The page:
First person shooter (FPS) control demo in GLUT

Today I was looking around for some quick copy and paste code to add FPS gaming control to a small GLUT application I am writing. Half an hour or so of searching later and I still couldn’t find anything that I liked. A lot of the results were from forums of people trying to roll out their own code. I gave up and resorted to something I didn’t think I’d ever do, use code I wrote during my PhD …

After an hour or so of tinkering I got something that I’m happy with. I got my GLUT demo to do the following:

  • W,A,S,D keys for moving and strafing
  • Mouse look (default is inverted mouse)
  • Mouse button to fly up/down
  • SPACEBAR to toggle FPS control mode
  • Mouse always stays within the window with the cursor hidden

It has the feel of a proper FPS game.

Here’s what the demo looks like. Interestingly, when taking a screenshot the mouse cursor appears in the image.

The demo code can be used as a copy and paste project to quickly get a viewer running. All you have to do is add your rendering code into the Display() function.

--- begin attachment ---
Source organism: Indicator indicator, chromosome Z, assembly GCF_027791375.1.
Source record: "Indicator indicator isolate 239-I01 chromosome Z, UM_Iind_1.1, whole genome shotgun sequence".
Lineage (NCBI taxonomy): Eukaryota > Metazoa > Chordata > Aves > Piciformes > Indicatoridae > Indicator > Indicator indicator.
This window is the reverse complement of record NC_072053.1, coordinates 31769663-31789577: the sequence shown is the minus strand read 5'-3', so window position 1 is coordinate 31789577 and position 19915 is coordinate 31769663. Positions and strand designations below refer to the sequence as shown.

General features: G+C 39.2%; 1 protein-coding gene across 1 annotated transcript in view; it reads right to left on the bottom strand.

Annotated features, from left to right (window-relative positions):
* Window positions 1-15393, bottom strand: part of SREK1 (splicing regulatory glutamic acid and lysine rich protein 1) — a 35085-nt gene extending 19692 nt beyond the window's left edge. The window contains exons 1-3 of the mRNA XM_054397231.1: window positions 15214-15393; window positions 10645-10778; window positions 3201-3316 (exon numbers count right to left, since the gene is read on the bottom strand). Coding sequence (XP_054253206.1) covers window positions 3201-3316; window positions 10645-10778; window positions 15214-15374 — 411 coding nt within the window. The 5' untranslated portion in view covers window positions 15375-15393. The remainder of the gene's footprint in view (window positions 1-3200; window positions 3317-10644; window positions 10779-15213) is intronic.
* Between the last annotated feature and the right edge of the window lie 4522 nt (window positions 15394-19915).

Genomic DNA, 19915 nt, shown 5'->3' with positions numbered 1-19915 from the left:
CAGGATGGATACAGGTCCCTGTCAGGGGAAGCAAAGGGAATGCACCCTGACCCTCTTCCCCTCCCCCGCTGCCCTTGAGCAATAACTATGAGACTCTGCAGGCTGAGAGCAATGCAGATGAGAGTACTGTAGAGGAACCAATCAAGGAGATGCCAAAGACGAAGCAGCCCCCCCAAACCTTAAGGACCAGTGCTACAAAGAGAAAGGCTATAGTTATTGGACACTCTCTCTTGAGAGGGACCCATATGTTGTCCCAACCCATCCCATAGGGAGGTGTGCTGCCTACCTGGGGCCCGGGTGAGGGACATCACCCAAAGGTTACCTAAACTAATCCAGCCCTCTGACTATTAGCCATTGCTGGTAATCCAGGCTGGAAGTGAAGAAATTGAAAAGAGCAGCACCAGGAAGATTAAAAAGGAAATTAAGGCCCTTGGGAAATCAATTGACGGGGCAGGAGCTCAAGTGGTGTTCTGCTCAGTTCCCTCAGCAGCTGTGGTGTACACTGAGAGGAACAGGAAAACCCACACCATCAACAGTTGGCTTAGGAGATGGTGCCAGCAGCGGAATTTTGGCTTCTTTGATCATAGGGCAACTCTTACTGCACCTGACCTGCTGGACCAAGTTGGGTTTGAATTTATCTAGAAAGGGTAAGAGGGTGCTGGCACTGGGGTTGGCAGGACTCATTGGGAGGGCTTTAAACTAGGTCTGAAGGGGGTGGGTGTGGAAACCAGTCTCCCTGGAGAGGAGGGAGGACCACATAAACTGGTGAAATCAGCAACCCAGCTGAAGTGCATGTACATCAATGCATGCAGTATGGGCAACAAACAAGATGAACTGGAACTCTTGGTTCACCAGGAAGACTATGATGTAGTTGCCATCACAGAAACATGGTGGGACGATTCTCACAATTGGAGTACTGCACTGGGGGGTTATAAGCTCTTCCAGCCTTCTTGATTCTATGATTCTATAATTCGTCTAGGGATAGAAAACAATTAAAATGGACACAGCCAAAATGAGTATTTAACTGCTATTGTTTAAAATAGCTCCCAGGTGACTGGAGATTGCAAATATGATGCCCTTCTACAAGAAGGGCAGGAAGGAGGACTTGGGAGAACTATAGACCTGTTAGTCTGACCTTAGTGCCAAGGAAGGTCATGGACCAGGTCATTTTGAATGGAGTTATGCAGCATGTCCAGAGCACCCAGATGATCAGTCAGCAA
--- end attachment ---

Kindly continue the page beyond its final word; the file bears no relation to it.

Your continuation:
The demo requires freeglut to be installed. You can use CodeBlocks to open up the project or type make if you’re in Linux. If you’re using Windows you’ll have to setup your own Visual Studio project.

If you have any questions just leave a comment and I’ll get back to you.

Python turtle!

I’ve recently started learning Python and was surprised and delighted to find that it has an implementation of the old Turtle program that I used to play around with back in primary. For some reason it even runs as slow as the original! (intentional?). Here is a simple geometric flower pattern I whipped up that I thought I’d share.

Seems to be lacking anti-aliasing support …

Here is the Python code.

# Thanks goes to Raphael for improving the original slow clunky code
import turtle


def petal(radius,steps):,90,steps)

num_petals = 8
steps = 8
radius = 100

for i in xrange(num_petals):